By Dr. Mark Ritzen
Participation in society is generally regarded as an important condition for experiencing happiness. We develop ourselves in dialogue with those around us, within society. We are embedded in society; in a family, a village, a political system, a religion, a sub culture, a culture, a system of values, ideas, norms,……..
The society in which we are living (and especially our closest social environment) defines what we have to do/ how we have to behave and how we have to look, to be regarded as a successful person.
While growing up in this “social nutritive matrix” , we take decisions, make choices, let us inspire by others, exchange warmth, compassion, love, compete and while doing that we progressively find and develop our identity, our resources, our limits, our “value” in all thinkable ways. Furthermore, we develop dreams how/ who we want to be, who and what we want to have around us,….in resonance with our individual resources (given by nature and nurture) and as a result of inspiration by the surrounding society we define values, targets, goals, visions that are highly attractive to us (ideal-self),…We try to reach up to them all our live; we try to live them every day.
But what if we find out that we cannot reach them? What if there is a too large gap between our ideal-self and our true self. What if we have neglected our individual resources/ambitions/ nature and too much of our ideal-self has been nourished by society defined ideals?
What if our resources have other qualities than those needed to reach our (perhaps more society-defined) goals?
Can we adapt our goals that have been developed over more than a decade and that are in harmony with a specific social environment (for example our parental house)?
Can we accept other goals, which are more in harmony with our individual nature/ resources?
Can we be that strong in the social environment in which we live that we progressively live other values, more in harmony with ourselves but possible in disharmony with the environment?
Are we prepared to pay the price of eventual devaluation if we have to size down or adapt our ambitions within the social environment in which we live?
Can we support a feeling of devaluation until we have discovered that there is a lot of value in the new ambitions, which are more in harmony with our individual nature?
Too large discrepancies between a person’s individual nature/ resources on one hand and his ideal-self on the other or a wide gap between his nature/ resources and the requirements of the society in which he lives can create a very significant and stress-causing tension. This might lead to a feeling of disconnection with society, isolation, stigmatisation and even clinically relevant symptoms like low self esteem, fatigue, sleeplessness, restlessness, irritability, hopelessness, pain, feelings of insufficiency, anger, sadness, anxiety, exhaustion…..
Participating in society also means that you will have to deal with a variety of daily to do’s.
The quality, quantity and size of those daily to do’s changes in the course of time and varies between different cultures and sub-cultures.
Being an active member in society, taking initiatives, organizing a complex, rich and varied life, increasing your connections, showing that you exist…..that you live, causes a certain visibility that is often used as a measurement (parameter) for successfulness.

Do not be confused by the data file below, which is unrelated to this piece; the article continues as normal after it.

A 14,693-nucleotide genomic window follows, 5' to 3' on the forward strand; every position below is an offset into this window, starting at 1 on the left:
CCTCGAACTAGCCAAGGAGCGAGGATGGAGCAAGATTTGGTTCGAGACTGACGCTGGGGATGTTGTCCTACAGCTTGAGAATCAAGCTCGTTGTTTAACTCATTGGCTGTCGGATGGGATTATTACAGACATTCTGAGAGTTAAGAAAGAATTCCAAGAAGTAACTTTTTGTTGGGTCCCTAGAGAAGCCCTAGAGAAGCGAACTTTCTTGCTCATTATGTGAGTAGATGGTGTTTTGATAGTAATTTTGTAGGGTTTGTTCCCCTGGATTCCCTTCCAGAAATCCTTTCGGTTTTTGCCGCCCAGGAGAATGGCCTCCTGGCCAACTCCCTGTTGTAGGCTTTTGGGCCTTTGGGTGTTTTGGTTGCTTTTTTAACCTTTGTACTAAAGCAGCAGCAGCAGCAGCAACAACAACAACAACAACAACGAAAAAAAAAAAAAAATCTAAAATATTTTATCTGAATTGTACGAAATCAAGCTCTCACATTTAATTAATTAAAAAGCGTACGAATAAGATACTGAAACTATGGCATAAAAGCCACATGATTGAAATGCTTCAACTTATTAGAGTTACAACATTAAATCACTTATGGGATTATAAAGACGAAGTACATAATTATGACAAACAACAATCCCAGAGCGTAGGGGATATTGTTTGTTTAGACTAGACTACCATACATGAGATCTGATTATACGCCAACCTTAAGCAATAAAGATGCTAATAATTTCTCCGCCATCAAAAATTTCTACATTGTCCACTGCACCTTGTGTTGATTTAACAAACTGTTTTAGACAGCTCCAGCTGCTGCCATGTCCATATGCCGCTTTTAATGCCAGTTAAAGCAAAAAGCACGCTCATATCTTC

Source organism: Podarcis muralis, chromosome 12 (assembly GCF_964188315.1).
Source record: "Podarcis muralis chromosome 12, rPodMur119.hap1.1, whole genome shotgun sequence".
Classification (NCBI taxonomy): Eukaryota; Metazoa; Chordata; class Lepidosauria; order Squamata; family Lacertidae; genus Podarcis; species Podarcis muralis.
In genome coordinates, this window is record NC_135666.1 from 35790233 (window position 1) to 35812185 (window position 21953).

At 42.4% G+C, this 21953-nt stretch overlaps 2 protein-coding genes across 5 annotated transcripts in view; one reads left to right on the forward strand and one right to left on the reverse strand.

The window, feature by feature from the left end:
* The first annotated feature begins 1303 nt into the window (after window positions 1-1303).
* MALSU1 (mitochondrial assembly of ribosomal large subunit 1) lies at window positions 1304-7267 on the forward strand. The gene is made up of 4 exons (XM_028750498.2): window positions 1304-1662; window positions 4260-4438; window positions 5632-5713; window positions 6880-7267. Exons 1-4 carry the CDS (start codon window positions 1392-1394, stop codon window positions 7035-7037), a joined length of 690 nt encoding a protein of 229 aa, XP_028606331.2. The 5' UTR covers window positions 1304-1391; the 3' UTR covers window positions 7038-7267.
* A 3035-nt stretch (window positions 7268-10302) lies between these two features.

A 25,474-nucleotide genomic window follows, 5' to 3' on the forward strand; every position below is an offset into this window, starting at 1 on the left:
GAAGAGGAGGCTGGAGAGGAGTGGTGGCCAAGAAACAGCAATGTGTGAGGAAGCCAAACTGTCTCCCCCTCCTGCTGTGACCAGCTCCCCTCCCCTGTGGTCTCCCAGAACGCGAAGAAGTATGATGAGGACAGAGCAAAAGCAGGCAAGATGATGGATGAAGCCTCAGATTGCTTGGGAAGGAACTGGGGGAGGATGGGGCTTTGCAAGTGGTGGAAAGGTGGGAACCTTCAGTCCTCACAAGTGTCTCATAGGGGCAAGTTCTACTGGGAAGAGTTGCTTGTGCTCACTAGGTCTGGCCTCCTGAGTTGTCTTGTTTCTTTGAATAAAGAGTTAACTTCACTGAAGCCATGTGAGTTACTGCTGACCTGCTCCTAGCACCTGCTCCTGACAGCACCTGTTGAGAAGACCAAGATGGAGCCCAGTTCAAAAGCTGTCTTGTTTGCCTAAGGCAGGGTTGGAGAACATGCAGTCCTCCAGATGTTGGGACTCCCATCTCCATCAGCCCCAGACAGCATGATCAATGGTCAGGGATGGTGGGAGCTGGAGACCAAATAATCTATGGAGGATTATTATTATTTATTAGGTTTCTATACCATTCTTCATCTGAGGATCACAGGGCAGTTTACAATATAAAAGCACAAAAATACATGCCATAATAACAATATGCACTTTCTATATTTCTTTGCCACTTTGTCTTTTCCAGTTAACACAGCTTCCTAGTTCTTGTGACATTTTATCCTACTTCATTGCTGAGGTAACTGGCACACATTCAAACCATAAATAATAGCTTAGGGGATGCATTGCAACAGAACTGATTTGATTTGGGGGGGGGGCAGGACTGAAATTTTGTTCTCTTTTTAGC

But does participating by “doing” / “showing that you live” also result to a feeling that you live?
Do we still take time for being in our daily life? Do we grant ourselves enough space to look, to hear, to feel, to sense,… to experience? Who am I, Where am I standing in my life, where do I want to go to?
Can we really meet people around us in a rich and profound way (“Begegnung”)
Can we really experience the beauty of Nature around us? Do we give ourselves enough space to experience the profound joy of being touched by art?
In the western world there seems to be an overestimation of the value of doing things. We are so much trained in doing things, so much used “to do” all possible kind of activities that we often tend to forget the importance of the experience of “being”.
The experience of “being” gives us peace, equilibrium, harmony and profundity in our lives. I think that the experience of “being” is one of the most important conditions for experiencing happiness.
While being busy all the time and “doing” things permanently, we might forget too long the importance of “being”. This unconscious neglect of self-care might cause a feeling of loneliness, emptiness, frustration; an incomprehensible profound feeling of unhappiness although we are participating to society in countless ways.
Since the early seventies, clinical psychology and psychiatry rediscovered in a certain way the importance of “being” for experiencing happiness and a large number of therapeutic applications, based on “mindfulness” have been developed.
Mindfulness is the intentional, accepting and non-judgemental focus of one’s attention on the emotions, thoughts and sensations occurring in the present moment.
Meanwhile, an impressive number of studies have demonstrated that mindfulness based therapies can be very helpfull in reducing stress, improving the quality of life and in improving certain psychiatric disorders (like anxiety- and depressive disorders) and pain.
In their book: “Mindfulness, a practical guide to finding peace in a frantic world” Professor Mark Williams and Dr Danny Penman explain the importance of giving “being” more space in our lives. Furthermore they propose an eight-week program with several very nice (and easy to learn) exercises
Dr. Mark Ritzen – Psychiatrist
View his profile on Medihoo HERE